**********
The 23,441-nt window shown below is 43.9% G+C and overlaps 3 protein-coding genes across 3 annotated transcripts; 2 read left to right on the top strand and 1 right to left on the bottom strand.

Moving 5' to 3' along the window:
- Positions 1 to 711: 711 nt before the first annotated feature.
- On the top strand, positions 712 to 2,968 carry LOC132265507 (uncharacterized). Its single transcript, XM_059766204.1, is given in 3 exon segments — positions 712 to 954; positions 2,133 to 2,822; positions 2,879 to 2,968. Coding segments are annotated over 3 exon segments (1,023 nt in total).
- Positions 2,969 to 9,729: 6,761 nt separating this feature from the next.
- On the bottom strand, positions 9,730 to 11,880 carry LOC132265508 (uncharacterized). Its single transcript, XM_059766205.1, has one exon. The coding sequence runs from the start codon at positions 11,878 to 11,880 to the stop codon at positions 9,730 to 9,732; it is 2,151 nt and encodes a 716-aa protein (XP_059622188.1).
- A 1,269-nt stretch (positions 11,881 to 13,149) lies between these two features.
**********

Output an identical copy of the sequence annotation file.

The 23,441-nt window shown below is 43.9% G+C and overlaps 3 protein-coding genes across 3 annotated transcripts; 2 read left to right on the top strand and 1 right to left on the bottom strand.

Moving 5' to 3' along the window:
- Positions 1 to 711: 711 nt before the first annotated feature.
- On the top strand, positions 712 to 2,968 carry LOC132265507 (uncharacterized). Its single transcript, XM_059766204.1, is given in 3 exon segments — positions 712 to 954; positions 2,133 to 2,822; positions 2,879 to 2,968. Coding segments are annotated over 3 exon segments (1,023 nt in total).
- Positions 2,969 to 9,729: 6,761 nt separating this feature from the next.
- On the bottom strand, positions 9,730 to 11,880 carry LOC132265508 (uncharacterized). Its single transcript, XM_059766205.1, has one exon. The coding sequence runs from the start codon at positions 11,878 to 11,880 to the stop codon at positions 9,730 to 9,732; it is 2,151 nt and encodes a 716-aa protein (XP_059622188.1).
- A 1,269-nt stretch (positions 11,881 to 13,149) lies between these two features.